Sium suave

Water Parsnip

Sium suave, Water Parsnip, courtesy Brousseau Collection
Water Parsnip
Photo courtesy Brousseau Collection

Flora, fauna, earth, and sky...
The natural history of the northwoods


  • Sium, from the Latin, sion, "water parsley"
  • suave, from the Latin, suâvis, "sweet"
  • Water Parsnip, from its perceived similarity to the parsnip and its wetland habitat.
  • Other common names include: Hemlock Water Parsnip


  • Kingdom Plantae, the Plants
    • Division Magnoliophyta, the Angiosperms (flowering plants)
      • Class Magnoliopsida, the Dicotyledons
      • Subclass Rosidae
        • Order Apiales
          • Family Apiaceae (Umbelliferaceae), the Parsley and Carrots, 2850 species in 275 genera of global distribution but mostly north temperate regions. Includes the common herbs anise, carrot, celery, coriander, dill, fennel, parsley, and parsnip, as well as the highly toxic hemlocks.
            • Genus Sium, the Water Parsnips
  • Taxonomic Serial Number: 29558
  • Also known as Sium cicutifolium, Sium floridanum, Sium suave var. floridanum
  • Family Apiaceae characterised by alternate leaves, widening at the base into a sheath that clasps the stem. Stems often furrowed. Flowers usually compound, almost always concentrated in flat-topped umbels. Flowers have 5 petals, usually uneven, and 5 stamens. Seeds and fruit form below where the petals and stamen originate. Fruit two-chambered, separating into two, single-seed fruits at maturity. Some part of the plant usually has a strong aroma, due primarily to various oils produced by the plant.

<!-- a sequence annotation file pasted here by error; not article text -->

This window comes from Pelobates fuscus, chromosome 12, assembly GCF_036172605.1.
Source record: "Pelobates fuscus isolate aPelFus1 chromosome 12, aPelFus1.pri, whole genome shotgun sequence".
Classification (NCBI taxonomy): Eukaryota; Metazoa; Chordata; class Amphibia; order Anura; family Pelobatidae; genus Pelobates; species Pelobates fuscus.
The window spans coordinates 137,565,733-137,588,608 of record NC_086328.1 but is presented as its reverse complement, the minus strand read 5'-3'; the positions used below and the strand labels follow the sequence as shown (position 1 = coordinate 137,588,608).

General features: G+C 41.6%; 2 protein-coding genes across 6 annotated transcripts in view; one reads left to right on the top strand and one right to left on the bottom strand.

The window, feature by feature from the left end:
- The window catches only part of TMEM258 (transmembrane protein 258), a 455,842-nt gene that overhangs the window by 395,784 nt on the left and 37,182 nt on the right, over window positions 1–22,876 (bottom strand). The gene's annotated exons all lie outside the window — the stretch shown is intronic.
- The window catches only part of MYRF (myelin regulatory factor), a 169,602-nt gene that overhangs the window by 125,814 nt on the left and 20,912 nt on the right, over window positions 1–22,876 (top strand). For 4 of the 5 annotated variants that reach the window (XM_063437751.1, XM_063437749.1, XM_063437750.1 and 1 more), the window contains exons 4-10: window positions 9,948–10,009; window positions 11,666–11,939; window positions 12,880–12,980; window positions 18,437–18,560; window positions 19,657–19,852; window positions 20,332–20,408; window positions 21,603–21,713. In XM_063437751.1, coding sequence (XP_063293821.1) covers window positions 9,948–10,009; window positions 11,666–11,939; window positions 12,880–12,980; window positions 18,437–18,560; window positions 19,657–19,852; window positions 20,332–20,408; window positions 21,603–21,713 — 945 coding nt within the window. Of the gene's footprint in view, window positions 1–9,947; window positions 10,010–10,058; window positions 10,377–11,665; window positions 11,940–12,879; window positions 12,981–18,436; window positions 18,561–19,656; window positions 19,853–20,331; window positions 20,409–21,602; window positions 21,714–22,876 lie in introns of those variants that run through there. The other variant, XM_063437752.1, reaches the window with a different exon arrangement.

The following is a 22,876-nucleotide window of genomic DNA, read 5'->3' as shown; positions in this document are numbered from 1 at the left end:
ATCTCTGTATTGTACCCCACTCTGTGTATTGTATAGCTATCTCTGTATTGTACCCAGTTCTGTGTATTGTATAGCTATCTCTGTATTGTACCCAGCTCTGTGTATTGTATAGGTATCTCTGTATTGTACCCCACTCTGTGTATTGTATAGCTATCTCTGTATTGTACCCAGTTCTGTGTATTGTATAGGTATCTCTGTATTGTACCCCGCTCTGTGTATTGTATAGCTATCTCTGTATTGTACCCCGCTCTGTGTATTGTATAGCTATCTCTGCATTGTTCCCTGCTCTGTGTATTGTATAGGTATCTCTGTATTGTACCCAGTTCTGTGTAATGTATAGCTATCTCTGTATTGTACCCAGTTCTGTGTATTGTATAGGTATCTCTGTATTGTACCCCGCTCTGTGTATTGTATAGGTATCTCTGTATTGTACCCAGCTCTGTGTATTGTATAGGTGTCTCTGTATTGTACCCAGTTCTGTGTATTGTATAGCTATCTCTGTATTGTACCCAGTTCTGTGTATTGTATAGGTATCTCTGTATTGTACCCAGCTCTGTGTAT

• A hardy lakeshore perennial of shallow water, 3'-6½' tall.
  • Leaves alternate, oblong to ovate in outline, divided into 11-15 leaflets. Leaves under water divided into thread-like or linear segments.
  • Leaflets lanceolate, pointed tip, tapering to base, sharply toothed, up to 5" long and 2" across. Petioles long below, shorter upward, hollow.
  • Stem erect, branched, angular, smooth; strongly ribbed upward, thickened, and hollow with cross-partitions at the base, partitioned at the nodes above.
  • Flower white or greenish-white, up to 2/3" across, in a compound umbel.
    • Petals 5, white, free from each other, up to 1/3" long.
    • Sepals 5, green; minute or absent.
    • Stamens 5.
    • Pistils
    • Ovary inferior, smooth.
  • Fruit oval, with several prominent and corky vertical ribs, 1/6" long. Ripens July - September.
  • Roots fibrous


  • An emergent wetland plant
  • Identifiable as one of the Apiaceae by its broad, flat flower clusters, hollow stem, and clasping leaves.
  • Distinguished from similar members of the Carrot/Parsley family by its once-pinnate leaves with toothed leaflets. Very similar to poisonous Spotted Water Hemlock (Cicuta maculata) but lacks the purplish mottling on the stem, the multiple leaftlet divisions, and the leaflet veins ending in notches, which characterise its toxic cousin.
  • Because it is often difficult to clearly distinguish similar members of the Carrot/Parsley family from one another, and because some are highly toxic, it is always best to excercise caution and due prudence in dealing with these plants.


  • Newfoundland to British Columbia, south to Florida, Texas, and California


  • Edges of ponds and lakes; shallow waters, often emergent
  • Also wet woods and thickets, swamps, muddy banks, meadows, and roadside ditches.




  • Stems and leaves are toxic and will kill livestock


  • Reproduces by seed and vegetatively by rhizomes
  • Flowering: July-September.


  • By seed and division.
  • Sow late winter/early spring in a cold frame. Slow to germinate.
  • Divide in early spring just before new growth begins.


  • Hardy to USDA Zone 3 (average minimum annual temperature -40ºF)
    • Cultural Requirements
    • Full Sun/Partial Shade
    • Light, rich, moisture retentive soil.
    • Wet soil
  • Very showy in bloom.
  • Available by mail and online from specialty suppliers



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Last updated on 26 February, 2004